Each morning, before the inevitable slog to my desk job in the city, I wake up early to check on my corn. Since late spring, the seeds I sowed in a modest raised bed in the backyard have grown into eight-foot-tall stalks. It’s been an honor to watch these plants reach for the sky, the various stages of their development a helpful antidote to a year of flattened time and screens. You wouldn’t know, looking at the easy height of the stalks, that it’s imprudent to grow corn through a California summer. Unlike the Midwest, with its humidity that breaks into reliable afternoon thunderstorms, or even the Southwest, with its monsoon season, the state sees its driest months in June through August. But I’m lured to the agrarian fantasy, and with my garden hose set to “shower” mode, I can essentially replicate the optimal growing conditions of some faraway field, my own private Iowa.
Out of the hose spouts a bit of the Mokelumne River, whose diminishing flow is stored in the Pardee and Camanche Reservoirs before gravity pulls the water ninety miles down to me. Because California lapsed into another grave drought earlier this year, I feel a pang of guilt every time I go out to do the watering. But the tap stays on without state-mandated restriction, so I push through the bad feelings knowing that my corn, like the hobby crops grown all over the state, is a little selfish.
By this past May, nearly all of the Sierra Nevada snowpack — the reserve of alpine snow whose slow melt trickles into waterways like the Mokelumne, accounting for roughly 30 percent of the state’s water source — had disappeared. Without snowpack runoff, there’s a slim chance of replenishing the state’s reservoirs, which have been reeling after two virtually nonexistent “wet seasons.” The land is so parched this year that it absorbed what small trickle of the snowpack there was at a rate and magnitude not comparable to any previously noted in recorded history. The Pardee and Camanche, where my own water comes from, currently sit at a fraction of their annual averages. In August, the state’s second-largest reservoir, Lake Oroville — located not too far from Paradise, the town wiped off the map by 2016’s historic Camp Fire — plummeted to its lowest water level ever.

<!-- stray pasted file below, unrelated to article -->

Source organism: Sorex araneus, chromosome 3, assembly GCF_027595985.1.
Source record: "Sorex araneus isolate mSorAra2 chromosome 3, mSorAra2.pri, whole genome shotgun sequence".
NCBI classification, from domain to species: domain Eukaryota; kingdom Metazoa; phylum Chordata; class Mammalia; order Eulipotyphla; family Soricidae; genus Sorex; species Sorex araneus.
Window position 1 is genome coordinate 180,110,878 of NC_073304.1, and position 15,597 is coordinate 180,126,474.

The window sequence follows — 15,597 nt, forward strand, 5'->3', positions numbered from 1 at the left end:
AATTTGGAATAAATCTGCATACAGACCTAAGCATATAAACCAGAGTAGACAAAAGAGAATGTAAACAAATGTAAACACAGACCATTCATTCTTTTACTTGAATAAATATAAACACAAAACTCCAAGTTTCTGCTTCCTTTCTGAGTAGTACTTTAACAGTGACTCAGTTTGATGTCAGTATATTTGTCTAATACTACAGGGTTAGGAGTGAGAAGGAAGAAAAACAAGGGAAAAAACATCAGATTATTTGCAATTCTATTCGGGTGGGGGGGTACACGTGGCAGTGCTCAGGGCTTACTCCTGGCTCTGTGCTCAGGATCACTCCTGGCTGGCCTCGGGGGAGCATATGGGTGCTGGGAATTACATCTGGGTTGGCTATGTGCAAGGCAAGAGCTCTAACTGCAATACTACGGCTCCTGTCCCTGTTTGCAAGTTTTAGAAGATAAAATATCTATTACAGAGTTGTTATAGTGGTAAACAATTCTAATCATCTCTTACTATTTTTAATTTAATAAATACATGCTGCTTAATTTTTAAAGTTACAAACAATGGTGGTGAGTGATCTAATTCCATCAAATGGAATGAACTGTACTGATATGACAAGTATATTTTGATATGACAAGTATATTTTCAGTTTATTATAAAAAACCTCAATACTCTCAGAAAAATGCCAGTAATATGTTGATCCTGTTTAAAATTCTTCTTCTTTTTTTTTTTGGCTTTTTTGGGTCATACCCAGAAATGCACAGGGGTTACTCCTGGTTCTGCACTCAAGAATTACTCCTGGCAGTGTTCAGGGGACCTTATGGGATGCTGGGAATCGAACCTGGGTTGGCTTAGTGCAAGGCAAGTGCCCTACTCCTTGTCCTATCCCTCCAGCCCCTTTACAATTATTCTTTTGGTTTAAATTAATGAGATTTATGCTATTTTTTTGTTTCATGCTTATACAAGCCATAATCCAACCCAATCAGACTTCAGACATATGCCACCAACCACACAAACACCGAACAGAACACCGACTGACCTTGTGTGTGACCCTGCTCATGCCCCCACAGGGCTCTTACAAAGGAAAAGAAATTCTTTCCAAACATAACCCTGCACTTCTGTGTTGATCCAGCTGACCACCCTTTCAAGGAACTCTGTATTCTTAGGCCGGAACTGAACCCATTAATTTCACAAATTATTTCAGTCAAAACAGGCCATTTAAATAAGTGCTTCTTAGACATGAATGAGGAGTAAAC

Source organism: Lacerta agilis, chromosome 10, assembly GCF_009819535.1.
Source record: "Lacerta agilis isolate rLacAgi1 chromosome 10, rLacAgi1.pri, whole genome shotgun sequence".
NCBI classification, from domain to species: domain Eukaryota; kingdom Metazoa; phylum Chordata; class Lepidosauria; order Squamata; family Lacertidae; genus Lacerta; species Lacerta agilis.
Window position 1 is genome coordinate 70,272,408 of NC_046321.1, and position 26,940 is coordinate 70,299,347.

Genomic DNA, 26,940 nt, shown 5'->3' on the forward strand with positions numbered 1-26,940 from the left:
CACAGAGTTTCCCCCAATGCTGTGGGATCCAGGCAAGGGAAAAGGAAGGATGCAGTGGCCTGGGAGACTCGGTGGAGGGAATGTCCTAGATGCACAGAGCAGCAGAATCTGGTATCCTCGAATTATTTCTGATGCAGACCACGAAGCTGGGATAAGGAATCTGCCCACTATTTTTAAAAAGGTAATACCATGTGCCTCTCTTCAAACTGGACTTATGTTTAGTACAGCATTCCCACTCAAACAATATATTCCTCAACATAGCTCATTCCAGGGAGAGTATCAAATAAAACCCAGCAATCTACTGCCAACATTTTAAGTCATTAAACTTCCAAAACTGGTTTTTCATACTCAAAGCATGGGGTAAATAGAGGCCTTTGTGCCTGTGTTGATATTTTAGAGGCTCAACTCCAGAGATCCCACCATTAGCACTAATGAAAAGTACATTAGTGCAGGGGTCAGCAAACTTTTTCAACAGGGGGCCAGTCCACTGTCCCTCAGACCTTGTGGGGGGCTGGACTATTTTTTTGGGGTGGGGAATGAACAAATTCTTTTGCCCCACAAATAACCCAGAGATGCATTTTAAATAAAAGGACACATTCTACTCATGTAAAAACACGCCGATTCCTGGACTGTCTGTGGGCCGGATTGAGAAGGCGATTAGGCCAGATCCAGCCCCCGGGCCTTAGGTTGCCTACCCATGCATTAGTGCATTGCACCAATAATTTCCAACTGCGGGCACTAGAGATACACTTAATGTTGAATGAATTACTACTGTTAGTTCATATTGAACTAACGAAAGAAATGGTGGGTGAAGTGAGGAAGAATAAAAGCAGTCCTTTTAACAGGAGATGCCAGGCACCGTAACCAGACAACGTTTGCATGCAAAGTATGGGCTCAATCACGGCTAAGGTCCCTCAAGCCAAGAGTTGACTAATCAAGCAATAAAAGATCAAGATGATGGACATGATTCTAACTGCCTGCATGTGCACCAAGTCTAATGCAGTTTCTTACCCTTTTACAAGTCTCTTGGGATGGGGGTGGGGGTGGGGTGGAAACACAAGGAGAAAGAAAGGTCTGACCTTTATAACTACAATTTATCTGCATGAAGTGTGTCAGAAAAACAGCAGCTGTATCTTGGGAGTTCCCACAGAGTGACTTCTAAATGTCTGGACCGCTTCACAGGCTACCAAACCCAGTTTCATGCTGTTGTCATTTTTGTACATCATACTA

More than the deep crimson that indicates the worst drought category (D4, Exceptional) on the US Drought Monitor’s map of California, Lake Oroville’s rapid shrinkage functions as the reigning visual of this dry period. Diptychs of the lake’s gorged before — cobalt water right up to the tree line — and its dwindling after — a serpentine runnel that sits nowhere near the reservoir’s beige banks— get the front-page treatment, at least in papers from towns north of Los Angeles. (In the southern part of the state, it’s withered Lake Mead that gets the point across.) Like any successful documentation of environmental disaster, these images elicit an alarming calculus: How much longer can this relative puddle be relied upon to serve millions of people and irrigate many thousands of acres of farmland?
Water scarcity is a chronic condition in the West. Long before it was colonized and carved up—first by Spaniards and later by a constant stream of Euro-American settlers—the region fell victim to prolonged droughts. Paleoclimatologists have been able to corroborate climate events from past centuries by studying the trunks of Douglas fir trees, whose rings tell of yearly temperature and rainfall, or the lack of it. Narrow rings tell of the Great Drought, which lasted from 1276 to 1299 CE, and which played a heavy hand in the societal collapse and dislocation of Ancestral Puebloans in the Southwest who’d become increasingly reliant on agricultural practices. The rain didn’t fall, so the corn didn’t grow, people grew hungry, and thus the leaders weren’t to be trusted. Drought came again in the late 1500s, the mid-1800s, and, after the favorably wet 1910s, has visited for at least a couple of years every decade since.